There lived in a village a son with his mother, and the mother was a very old woman. The son was called Ivan Fool. They lived in a poor little cottage with one window, and in such poverty that besides dry bread they ate almost nothing, and sometimes they had not even the dry bread. The mother would sit and spin, and Ivan Fool would lie on the stove, roll in the ashes, and never wipe his nose.
His mother would say to him time and again: "Ivan, you are sitting there with your nose unwiped. Why not go somewhere, even to die public house? Some kind man may come along and take you to work. You would have even a bit of bread, while at home here we have nothing to keep us alive."
"Very well, I'll go," said Ivan. He rose up and went to the public house. On the way a man met him. "Where are you going, Ivan?"
"I am out to get hired."
"Come, work for me; I'll give you such and such wages, and other things too."
Ivan agreed. He went to work.
The man had a dog with whelps. One of the whelps pleased Ivan greatly, and he trained it. A year passed, and the time came to pay wages for the work. The man was giving Ivan money, but he answered: "I may do without the money if you give me that whelp of yours that I trained."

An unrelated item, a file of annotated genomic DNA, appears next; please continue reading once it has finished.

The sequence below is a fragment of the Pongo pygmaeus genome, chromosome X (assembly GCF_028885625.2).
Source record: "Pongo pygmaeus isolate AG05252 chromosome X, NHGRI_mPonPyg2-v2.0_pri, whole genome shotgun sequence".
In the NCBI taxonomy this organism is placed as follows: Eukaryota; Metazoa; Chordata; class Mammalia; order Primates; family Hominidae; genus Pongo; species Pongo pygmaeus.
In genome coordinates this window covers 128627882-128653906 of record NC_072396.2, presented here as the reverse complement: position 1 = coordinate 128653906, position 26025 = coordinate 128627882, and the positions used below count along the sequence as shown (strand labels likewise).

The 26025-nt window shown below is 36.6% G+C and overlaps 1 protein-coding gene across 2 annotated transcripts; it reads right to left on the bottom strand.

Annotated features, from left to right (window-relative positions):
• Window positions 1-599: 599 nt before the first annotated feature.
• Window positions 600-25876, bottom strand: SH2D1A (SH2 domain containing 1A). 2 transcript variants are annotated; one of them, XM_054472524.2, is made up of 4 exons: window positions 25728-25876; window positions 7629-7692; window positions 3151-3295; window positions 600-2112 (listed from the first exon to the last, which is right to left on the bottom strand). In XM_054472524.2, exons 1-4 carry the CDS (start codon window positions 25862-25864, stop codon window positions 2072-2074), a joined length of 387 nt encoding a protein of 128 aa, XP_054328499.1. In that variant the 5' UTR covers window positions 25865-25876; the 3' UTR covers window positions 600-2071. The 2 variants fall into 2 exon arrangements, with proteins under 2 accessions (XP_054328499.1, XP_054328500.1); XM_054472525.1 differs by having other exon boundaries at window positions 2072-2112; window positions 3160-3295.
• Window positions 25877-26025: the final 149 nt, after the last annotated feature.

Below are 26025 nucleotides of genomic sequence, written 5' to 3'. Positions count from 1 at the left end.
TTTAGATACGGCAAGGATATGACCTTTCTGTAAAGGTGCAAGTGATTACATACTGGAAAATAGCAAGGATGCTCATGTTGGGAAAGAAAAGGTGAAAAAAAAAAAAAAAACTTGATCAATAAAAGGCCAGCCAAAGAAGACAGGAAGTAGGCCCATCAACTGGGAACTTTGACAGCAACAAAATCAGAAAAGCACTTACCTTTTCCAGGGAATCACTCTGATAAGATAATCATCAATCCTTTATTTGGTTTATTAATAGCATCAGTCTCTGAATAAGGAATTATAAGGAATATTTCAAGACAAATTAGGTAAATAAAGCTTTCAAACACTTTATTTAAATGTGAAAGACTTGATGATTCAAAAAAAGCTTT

The man was glad that he did not have to pay money, and gave Ivan the whelp.
Ivan went home; and when his mother found what he had done, she began to cry: "We had nothing to eat, and now there is another life to support."
Ivan said nothing, sat on the stove with unwiped nose, rolling in the ashes, and the whelp with him.
Some time passed. Then his mother said again: "Why are you sitting there so long? Go to the public house and see if another good man will come along and hire you."
"Very well, I'll go," said Ivan. He took his dog with him and started.
A man met him on the road.
"Where are you going, Ivan?"
"To find service," he said.
"Come, work for me."
"Very well," said Ivan.
They agreed, and Ivan went to work again. That man had a cat with kittens. One of the kittens pleased Ivan, and he trained it. The time came for Ivan's payment. Ivan said to the man: "I may do without the money if you give me the kitten I trained."
"If you'll have it," said the man.
Now Ivan went home. His mother cried more than ever. "We had nothing to eat, and now we must support two animals too!"
It was bitter for Ivan to hear this. He took his dog and cat and went out into the field where a fire was burning. It was an awful pile of wood. When he drew nearer he saw that a snake was squirming in it, burning on hot coals.
The snake screamed to him in a human voice: "Oh, save me! I will reward you a lot for saving for my life."